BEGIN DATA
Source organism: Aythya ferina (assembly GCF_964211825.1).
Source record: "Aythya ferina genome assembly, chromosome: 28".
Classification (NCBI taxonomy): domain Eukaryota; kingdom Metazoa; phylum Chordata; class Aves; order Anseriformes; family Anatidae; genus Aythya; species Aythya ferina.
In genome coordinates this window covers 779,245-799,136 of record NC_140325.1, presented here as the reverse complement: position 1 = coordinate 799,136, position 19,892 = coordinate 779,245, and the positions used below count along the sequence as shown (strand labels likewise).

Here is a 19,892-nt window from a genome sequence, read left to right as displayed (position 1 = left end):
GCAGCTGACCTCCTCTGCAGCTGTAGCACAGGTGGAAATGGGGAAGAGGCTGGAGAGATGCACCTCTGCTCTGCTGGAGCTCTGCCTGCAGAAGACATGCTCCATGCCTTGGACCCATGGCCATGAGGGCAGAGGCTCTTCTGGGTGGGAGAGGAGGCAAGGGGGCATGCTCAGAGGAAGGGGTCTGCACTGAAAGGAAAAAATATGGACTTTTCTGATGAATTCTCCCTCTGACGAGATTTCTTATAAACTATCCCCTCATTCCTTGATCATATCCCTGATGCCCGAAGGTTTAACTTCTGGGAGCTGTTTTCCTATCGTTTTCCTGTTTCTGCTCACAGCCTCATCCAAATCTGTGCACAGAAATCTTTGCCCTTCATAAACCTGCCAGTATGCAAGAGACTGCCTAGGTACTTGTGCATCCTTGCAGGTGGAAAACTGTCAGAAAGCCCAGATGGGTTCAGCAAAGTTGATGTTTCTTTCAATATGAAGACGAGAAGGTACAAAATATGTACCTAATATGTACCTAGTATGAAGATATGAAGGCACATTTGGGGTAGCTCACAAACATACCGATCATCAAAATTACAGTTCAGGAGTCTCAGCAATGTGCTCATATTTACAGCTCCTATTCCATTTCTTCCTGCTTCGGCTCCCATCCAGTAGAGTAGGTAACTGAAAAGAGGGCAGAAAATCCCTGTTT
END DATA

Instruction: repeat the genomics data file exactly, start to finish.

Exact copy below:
Source organism: Aythya ferina (assembly GCF_964211825.1).
Source record: "Aythya ferina genome assembly, chromosome: 28".
Classification (NCBI taxonomy): domain Eukaryota; kingdom Metazoa; phylum Chordata; class Aves; order Anseriformes; family Anatidae; genus Aythya; species Aythya ferina.
In genome coordinates this window covers 779,245-799,136 of record NC_140325.1, presented here as the reverse complement: position 1 = coordinate 799,136, position 19,892 = coordinate 779,245, and the positions used below count along the sequence as shown (strand labels likewise).

Here is a 19,892-nt window from a genome sequence, read left to right as displayed (position 1 = left end):
GCAGCTGACCTCCTCTGCAGCTGTAGCACAGGTGGAAATGGGGAAGAGGCTGGAGAGATGCACCTCTGCTCTGCTGGAGCTCTGCCTGCAGAAGACATGCTCCATGCCTTGGACCCATGGCCATGAGGGCAGAGGCTCTTCTGGGTGGGAGAGGAGGCAAGGGGGCATGCTCAGAGGAAGGGGTCTGCACTGAAAGGAAAAAATATGGACTTTTCTGATGAATTCTCCCTCTGACGAGATTTCTTATAAACTATCCCCTCATTCCTTGATCATATCCCTGATGCCCGAAGGTTTAACTTCTGGGAGCTGTTTTCCTATCGTTTTCCTGTTTCTGCTCACAGCCTCATCCAAATCTGTGCACAGAAATCTTTGCCCTTCATAAACCTGCCAGTATGCAAGAGACTGCCTAGGTACTTGTGCATCCTTGCAGGTGGAAAACTGTCAGAAAGCCCAGATGGGTTCAGCAAAGTTGATGTTTCTTTCAATATGAAGACGAGAAGGTACAAAATATGTACCTAATATGTACCTAGTATGAAGATATGAAGGCACATTTGGGGTAGCTCACAAACATACCGATCATCAAAATTACAGTTCAGGAGTCTCAGCAATGTGCTCATATTTACAGCTCCTATTCCATTTCTTCCTGCTTCGGCTCCCATCCAGTAGAGTAGGTAACTGAAAAGAGGGCAGAAAATCCCTGTTT